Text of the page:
“At first it can feel a little awkward, but that melts into joy and, frankly, a relief to be together without negativity,” she told me. “It’s so nice to be in a safe psychological space where you won’t hear complaining, feel judged, or need to put your guard up.”

What’s in it for our kids (and us):

The safeness is what kids love about hygge. “Children don’t like negativity and drama,” Alexander says. “They thrive when their family and loved ones are together in a controversy-free space.”

Hygge fosters an inner peace, Sandhal adds. We feel well-stimulated, seen, heard, and acknowledged. “And when feeling connected, safe, and secure, it becomes easier to deal with external demands and expectations, which daily life offers all the time,” she says.

Sandahl used to sit down with her daughters after school while they ate a snack and talked about their day, a little ritual accompanied by candlelight and hot chocolate. Then, she says, “I read a tale for them and they were ‘full’ of my attention, so they were ready to go play by themselves. That was very hyggeligt and made the time afterward so much easier, because they were ready to do something without me.”

Basically, we’re like herd animals, she told me. “The feeling of belonging to a larger flock is significant. We feel confirmed that ‘I am like the others’ and therefore ‘I am quite normal and thus an accepted individual.’”

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More hygge pointers:

Exactly how you spend the time is up to you: sharing stories, playing games, making a craft, having ice cream. The idea is for everyone to feel engaged and present. Maybe that’s why hygge is all about simplicity: games more than toys, people more than screens, feelings more than things. (“It isn’t that difficult to ditch the phones and tablets during hygge because we know it’s for a limited time,” Alexander says.)

Kids love team-building activities (performed with the grown-ups) that encourage working together, like scavenger hunts, fort-building, and tournaments, Sandahl and Alexander say.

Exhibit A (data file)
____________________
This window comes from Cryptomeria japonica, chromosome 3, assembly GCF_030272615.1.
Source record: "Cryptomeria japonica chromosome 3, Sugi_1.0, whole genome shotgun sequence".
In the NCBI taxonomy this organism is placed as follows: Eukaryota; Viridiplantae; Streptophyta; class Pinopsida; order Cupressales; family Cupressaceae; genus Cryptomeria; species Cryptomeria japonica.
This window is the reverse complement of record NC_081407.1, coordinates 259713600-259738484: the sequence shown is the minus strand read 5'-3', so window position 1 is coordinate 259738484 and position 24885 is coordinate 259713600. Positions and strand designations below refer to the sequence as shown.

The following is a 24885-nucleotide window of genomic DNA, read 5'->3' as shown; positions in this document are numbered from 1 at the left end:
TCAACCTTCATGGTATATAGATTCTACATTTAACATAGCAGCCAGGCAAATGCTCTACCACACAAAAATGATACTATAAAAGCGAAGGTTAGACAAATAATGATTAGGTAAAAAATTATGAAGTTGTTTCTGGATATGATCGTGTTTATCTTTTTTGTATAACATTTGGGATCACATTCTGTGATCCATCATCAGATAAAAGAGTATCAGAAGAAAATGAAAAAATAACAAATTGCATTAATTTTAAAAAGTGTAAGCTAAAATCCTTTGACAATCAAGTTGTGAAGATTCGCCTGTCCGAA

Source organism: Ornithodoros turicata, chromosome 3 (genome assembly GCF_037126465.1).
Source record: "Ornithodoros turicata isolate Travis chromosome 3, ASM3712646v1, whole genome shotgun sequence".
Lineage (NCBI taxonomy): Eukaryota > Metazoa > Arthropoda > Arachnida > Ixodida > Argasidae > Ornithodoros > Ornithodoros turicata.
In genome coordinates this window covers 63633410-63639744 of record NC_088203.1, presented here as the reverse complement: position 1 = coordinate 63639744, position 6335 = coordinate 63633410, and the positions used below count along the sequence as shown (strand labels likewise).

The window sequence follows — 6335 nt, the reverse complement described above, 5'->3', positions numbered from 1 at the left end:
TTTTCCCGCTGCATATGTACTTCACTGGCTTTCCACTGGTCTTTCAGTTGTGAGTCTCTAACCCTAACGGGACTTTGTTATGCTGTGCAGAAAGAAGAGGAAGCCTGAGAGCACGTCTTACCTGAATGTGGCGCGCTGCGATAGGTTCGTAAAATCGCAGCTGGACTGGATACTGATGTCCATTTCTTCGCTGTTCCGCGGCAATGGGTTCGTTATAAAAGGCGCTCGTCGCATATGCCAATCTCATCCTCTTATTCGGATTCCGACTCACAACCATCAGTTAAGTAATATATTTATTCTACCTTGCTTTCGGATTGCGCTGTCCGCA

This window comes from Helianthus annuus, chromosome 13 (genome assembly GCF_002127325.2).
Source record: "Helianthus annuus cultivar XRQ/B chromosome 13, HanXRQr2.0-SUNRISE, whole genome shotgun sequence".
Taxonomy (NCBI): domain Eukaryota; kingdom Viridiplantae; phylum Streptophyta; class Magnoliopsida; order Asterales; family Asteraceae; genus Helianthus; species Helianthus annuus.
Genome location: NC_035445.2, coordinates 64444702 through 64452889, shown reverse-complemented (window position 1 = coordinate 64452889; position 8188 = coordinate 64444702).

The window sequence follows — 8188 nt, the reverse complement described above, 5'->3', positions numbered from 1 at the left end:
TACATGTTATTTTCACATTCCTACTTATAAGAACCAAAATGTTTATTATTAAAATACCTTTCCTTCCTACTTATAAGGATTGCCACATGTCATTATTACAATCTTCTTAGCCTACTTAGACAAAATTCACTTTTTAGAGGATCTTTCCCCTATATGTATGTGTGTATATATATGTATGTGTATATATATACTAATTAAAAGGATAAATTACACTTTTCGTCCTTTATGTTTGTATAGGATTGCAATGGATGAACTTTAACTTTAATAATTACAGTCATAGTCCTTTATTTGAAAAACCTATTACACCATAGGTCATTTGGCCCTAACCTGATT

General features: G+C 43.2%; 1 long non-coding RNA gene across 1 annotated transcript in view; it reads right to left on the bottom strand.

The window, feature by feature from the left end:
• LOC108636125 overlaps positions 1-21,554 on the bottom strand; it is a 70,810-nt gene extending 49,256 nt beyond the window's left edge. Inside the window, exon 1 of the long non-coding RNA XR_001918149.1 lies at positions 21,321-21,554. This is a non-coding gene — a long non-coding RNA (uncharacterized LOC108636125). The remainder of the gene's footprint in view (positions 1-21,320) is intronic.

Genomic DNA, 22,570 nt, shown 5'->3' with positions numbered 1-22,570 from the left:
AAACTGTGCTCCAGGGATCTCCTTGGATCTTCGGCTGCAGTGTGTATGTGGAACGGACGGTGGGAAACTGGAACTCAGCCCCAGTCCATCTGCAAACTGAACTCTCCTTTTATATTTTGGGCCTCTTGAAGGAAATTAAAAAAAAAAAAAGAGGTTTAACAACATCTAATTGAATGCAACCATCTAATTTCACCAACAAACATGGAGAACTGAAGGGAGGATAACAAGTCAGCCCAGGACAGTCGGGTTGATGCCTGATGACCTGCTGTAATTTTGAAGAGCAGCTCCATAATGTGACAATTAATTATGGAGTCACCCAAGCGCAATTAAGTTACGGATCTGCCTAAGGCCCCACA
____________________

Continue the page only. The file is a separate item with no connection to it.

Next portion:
Popular in Denmark: singing. Research has shown that singing makes people happier and feel as if they’re part of a meaningful group.

“It can seem superficial because many of us are used to going into the heavier stuff when we’re together,” Alexander says. “But remember how the kids experience this: Just being in the moment, enjoying the food, playing cards, being nice—it feels good. It feels clean.”

Hygge is often loosely translated as “coziness” because a cozy setting helps everyone feel welcomed and relaxed. You don’t have to go all HGTV, though. Part of the idea is that everybody gets invested in contributing to making things hyggeligt: Spreading a fun tablecloth, your child picking a jar of wildflowers, your partner making a special guac, or a guest bringing homemade cookies or bakery favorites.

Candles are a popular feature in Denmark for the inviting glow they cast, summer and winter. (Danes burn more candles than any other Europeans!) They’re totally optional, but don’t overlook their power to signal to kids that “this is a special time.”

The payback is…

Not only is hygge fun and comforting, Alexander adds, but it pays forward big time.

Kids grow up treasuring this safe, attended-to time with their families, and, at least in Denmark, grow up recreating it for their own børn (children).

It’s totally reinforcing, Alexander says. “It doesn’t cost a cent, and the payback is more happiness.”

Take it from “the happiest people on Earth.”

Photos from top: Heather Cowper/Flickr, KrisBee_Biscuit/Flickr, Lars Ploughman/Flickr, The recipe for hygge/YouTube

About the Author:

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Content chief Paula Spencer Scott is a mom of 4 and step-mom of 2—and the author or co-author of more than a dozen books about parenting, health, and eldercare, including Bright From the StartThe Happiest Toddler on the BlockLike Mother, Like Daughter; and Surviving Alzheimer’s.